I bought my first car from a dealer in Almería. I was eighteen and had recently (that morning, probably) passed the driving test in Huercal Overa. The car was a kind of old Renault van called a 4F with the push-pull gears, but fitted with an Ondine engine rather than the usual 4L couchez-avec egg-beater. This meant that the old girl could thunder along at a rather better speed than suggested by the body and was just the ticket for me. The passenger seat was removable; it merely hooked in at the front, so it offered a rather nasty surprise to anyone sat next to me when I stepped on the brake, but with the seat parked on the tarmac, I had room to stretch out full length on a thin mattress for a snooze. That’s right: my first vehicle was a camper.
I remember belting one day down the wiggly line on the map laughably called a road which connected Mojácar with Murcia and all points north. In those far-off times, roads went through towns, rather than round them, which meant you could stop for a libation every hour or two. Trucks would work their winkers to let you pass. There were no discernable speed limit and no one took any notice of the signs anyway. There were drain-channels across the road which, if hit with sufficient speed, would cause you to leave a dent in your roof as the car dipped and you didn’t. On this occasion I was approaching Murcia at somewhere over a hundred kph when I saw two cops on the side of the road, just at the point where the road itself dropped about six inches and turned into a rutted track. No warning signs, of course. Spoil the fun. There wasn’t time to slow down nor was I inclined to, as the two grinning policemen waved me past, like fans at the track. I think I broke a kind of automotive long-jump record that day.
The car took me to England in about 1972 on an early adventure in my life, the only time I have ever driven from here-to-there, all the way through to Calais and across the channel. Crossing into France caused me some embarrassment as I stopped at the frontier and whipped out my passport at the desk with a merry ‘Bong-jour’ only to see a small package arc across my line of vision. It was a single and rather elderly prophylactic that I had kept in an inner pocket ‘for emergencies’. To my horror, monsieur le flic saw it as well. ‘Is ze engleesh gentleman goin to defloweur one of our fine French beautees?’ he asked kindly, picking it up and returning it to me. Sadly not.
The front axle of my passion-wagon fell off in Norfolk and a mechanic friend of the family told me that it would cost 50 pounds to repair and that the car wasn’t worth it. Yea, right. So, once fixed, and driving back home, again through France and into Spain, the old Renault van proved him wrong. It lasted another couple of years before I sold it to the Bédar town hall.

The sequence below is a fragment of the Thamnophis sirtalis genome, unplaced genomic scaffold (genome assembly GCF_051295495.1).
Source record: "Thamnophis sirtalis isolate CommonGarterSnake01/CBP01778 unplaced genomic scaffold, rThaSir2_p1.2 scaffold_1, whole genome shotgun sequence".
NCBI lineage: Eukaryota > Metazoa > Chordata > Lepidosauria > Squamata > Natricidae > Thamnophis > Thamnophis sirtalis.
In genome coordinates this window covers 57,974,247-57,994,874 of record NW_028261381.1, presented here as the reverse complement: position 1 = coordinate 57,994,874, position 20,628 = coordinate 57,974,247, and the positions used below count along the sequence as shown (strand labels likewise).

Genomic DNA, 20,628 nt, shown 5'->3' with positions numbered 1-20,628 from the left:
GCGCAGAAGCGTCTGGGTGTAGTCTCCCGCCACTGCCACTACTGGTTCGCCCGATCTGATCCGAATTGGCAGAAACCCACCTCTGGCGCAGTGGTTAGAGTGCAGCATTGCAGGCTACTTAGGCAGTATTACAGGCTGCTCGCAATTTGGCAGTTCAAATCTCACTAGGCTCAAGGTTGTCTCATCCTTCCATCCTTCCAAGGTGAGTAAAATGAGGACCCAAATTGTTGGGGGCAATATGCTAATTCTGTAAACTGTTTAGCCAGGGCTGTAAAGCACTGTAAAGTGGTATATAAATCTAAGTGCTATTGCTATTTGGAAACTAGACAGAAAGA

A few years later, a Spanish friend with an odd sense of humour told our family of how he had just bought a strange foreign car: a brand he couldn’t remember (you could only buy Simcas, Renaults, Citroens and Seats in Spain in those days, peppered vaguely with a few enormous American Dodges and a strange kind of Austin making sure that the British car industry would remain a world power forever). He had left this car, he continued, in Almería, parked on some side-street and the problem was, as he explained to the police, he couldn’t remember where he had left it and, as they attempted to take down some details, he admitted that he had no idea what sort of car it was. Despite this unforgivable lack of crossing one’s tees and dotting one’s ayes, the car was eventually located and returned to its concerned owner… who promptly sold it to my father. It soon became mine. It was a two-tone Karmann Ghia 1500 Special and easily the worst car ever made. It had a rear engine hidden under a false boot and a large and empty space in the front, empty, that is, except for some rust and a sack of cement. Without this aid, the front wheels would lose all contact with the road once you got up to about sixty, which may have helped improve my reaction time and general driving skills but must nevertheless be seen as a major design flaw. Sometime along the way, a school-friend came to stay and asked to borrow the car. He seemed a decent sort, and played a lot of cricket. He wanted to go down to Marbella for some amorous reason. I gave him the keys. I have never heard from him or the car since. I hope he’s all right.
I met my fastest and most terrifying car for the first time when wandering around in Madrid and suddenly saw her sat in the window of a second-hand car studio. This was a red Italian super-car, a 1967 Iso Rivolta with a gigantic American Corvette V8 engine in it, making the car capable of breaking the sound barrier. I was about 30 and in the mood for some muscle and so I bought it from the suspiciously grateful dealer for a million pesetas. The car brought me down to Mojácar in a personal record time, helped by not having any brakes at all. It was quite splendid. It turned out that the car had belonged to a political nutter who had shot some left-wing lawyers dead in a famous attack in Madrid in 1977. He obviously wouldn’t be using it for a while. To give you some idea of how fast this luxury four-seater was, the speedo – while unfortunately broken – went up to 300kph.
But that was then, before they invented air-bags, satellite navigation and eight-track. Today I drive an old Mercedes lovingly made in 1984 which, at a top speed of around 100, is a bit slower than I’ve been used to, but it does mean that the traffic cops and those ugly speed trap gizmos on the motorway will leave me alone as I chug effortlessly past. These days, that’s enough for anyone.